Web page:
Yet workers who are already back at their desks describe the quiet atmosphere as "eerie." 

Like a "ghost town"

Lyron Bentovim, president and CEO of The Glimpse Group, a virtual reality software maker with offices near Manhattan's Bryant Park, said he's usually alone when he works in the company's 5,000-square-foot space. The company has invited employees to return, but isn't requiring them to come in. 

Bentovim feels obliged to show up at least once a week "to show presence," he said. "I feel like if I lead by example, others will follow my cue." 

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Glimpse Group CEO Lyron Bentovim shows up at his virtual reality company's New York City office at least once a week "to lead by example." Courtesy of Lyron Bentovim

"It's like a ghost town," Bentovim said. "Walking around and seeing the empty workstations and all the headsets is very eerie for an office that used to be full of people."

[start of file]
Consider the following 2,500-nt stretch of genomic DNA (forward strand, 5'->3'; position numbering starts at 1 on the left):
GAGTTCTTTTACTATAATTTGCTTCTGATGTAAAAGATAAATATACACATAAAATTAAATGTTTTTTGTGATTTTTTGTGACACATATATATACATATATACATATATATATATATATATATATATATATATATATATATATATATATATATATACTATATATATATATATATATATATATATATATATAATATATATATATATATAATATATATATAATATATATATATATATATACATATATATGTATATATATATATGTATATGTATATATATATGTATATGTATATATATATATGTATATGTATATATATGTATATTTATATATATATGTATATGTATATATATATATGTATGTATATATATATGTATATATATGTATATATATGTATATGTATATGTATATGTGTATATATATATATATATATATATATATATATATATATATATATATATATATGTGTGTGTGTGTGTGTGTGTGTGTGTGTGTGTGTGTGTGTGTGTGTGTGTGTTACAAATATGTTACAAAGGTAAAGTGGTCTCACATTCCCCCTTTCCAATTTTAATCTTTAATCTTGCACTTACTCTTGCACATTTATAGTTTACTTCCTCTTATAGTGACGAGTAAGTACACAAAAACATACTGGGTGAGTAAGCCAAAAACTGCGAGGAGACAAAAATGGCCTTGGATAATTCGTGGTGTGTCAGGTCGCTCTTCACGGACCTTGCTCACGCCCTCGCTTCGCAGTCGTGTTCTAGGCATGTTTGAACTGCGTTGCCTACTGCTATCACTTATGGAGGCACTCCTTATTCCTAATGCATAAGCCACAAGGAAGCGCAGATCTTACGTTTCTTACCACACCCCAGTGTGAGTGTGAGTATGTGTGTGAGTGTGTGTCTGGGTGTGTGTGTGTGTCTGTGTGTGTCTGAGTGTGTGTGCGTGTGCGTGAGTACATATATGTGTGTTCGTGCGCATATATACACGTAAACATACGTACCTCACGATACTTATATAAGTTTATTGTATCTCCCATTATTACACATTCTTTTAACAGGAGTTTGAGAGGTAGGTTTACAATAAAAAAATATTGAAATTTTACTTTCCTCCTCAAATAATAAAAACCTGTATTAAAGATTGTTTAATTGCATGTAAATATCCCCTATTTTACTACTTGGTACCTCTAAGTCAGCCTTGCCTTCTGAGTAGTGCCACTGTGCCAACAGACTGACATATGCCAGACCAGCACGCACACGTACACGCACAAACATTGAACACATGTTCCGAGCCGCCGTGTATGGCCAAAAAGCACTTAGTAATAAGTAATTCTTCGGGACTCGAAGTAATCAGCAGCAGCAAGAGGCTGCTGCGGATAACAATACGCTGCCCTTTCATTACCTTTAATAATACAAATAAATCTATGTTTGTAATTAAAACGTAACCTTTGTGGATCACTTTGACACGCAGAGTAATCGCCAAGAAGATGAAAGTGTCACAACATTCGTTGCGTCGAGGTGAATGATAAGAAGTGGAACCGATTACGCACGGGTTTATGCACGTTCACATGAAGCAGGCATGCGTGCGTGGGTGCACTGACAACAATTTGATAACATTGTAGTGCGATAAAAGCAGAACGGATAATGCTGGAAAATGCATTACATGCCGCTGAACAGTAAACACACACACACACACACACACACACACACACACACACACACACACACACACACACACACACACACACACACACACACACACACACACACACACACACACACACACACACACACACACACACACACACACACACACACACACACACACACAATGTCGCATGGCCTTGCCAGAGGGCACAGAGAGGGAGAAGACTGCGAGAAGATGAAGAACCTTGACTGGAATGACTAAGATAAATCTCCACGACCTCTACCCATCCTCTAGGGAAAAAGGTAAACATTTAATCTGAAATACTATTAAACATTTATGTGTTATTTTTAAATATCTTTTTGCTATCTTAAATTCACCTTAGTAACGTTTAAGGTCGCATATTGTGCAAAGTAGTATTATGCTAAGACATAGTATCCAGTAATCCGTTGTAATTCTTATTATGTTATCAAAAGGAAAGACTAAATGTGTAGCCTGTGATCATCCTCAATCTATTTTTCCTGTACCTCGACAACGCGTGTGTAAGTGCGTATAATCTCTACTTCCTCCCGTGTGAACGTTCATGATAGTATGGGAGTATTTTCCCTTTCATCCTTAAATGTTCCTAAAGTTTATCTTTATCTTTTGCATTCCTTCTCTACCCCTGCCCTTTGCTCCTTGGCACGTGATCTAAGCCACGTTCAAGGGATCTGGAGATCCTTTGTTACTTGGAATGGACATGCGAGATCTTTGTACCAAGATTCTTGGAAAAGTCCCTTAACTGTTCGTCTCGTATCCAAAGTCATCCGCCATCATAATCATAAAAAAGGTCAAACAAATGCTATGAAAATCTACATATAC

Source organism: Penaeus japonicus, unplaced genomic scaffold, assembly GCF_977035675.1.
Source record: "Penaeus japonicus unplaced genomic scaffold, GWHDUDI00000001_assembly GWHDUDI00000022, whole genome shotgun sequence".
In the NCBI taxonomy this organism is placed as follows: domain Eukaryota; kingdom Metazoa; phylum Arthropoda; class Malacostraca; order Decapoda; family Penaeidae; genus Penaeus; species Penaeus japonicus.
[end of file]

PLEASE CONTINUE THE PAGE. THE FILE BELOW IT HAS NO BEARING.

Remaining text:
For Bentovim's company, the shift may be permanent. His team has been so effective working remotely that he's considering downsizing, or even closing the office altogether, which costs the company $30,000 a month to rent.

"If I could wave my wand and have the office disappear at this point we could probably do without it," Bentovim said. 

The importance of culture

Other managers aren't ready to close the doors, saying that a physical space where employees assemble every day is essential, especially in cementing the kind of professional and personal relationships that make a business hum.

"Working in the office is important in developing a company culture. It's a lot easier to job-hop if you don't have those types of relationships and experiences with your colleagues in your workplace," said Roy Trujillo, chief operating officer of Transperfect, a translation and technology company. "Some companies are contemplating never coming back, but we don't think that fits our model all that well."

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Transperfect's offices in Nomad Tower are sparsely occupied. Courtesy of Transperfect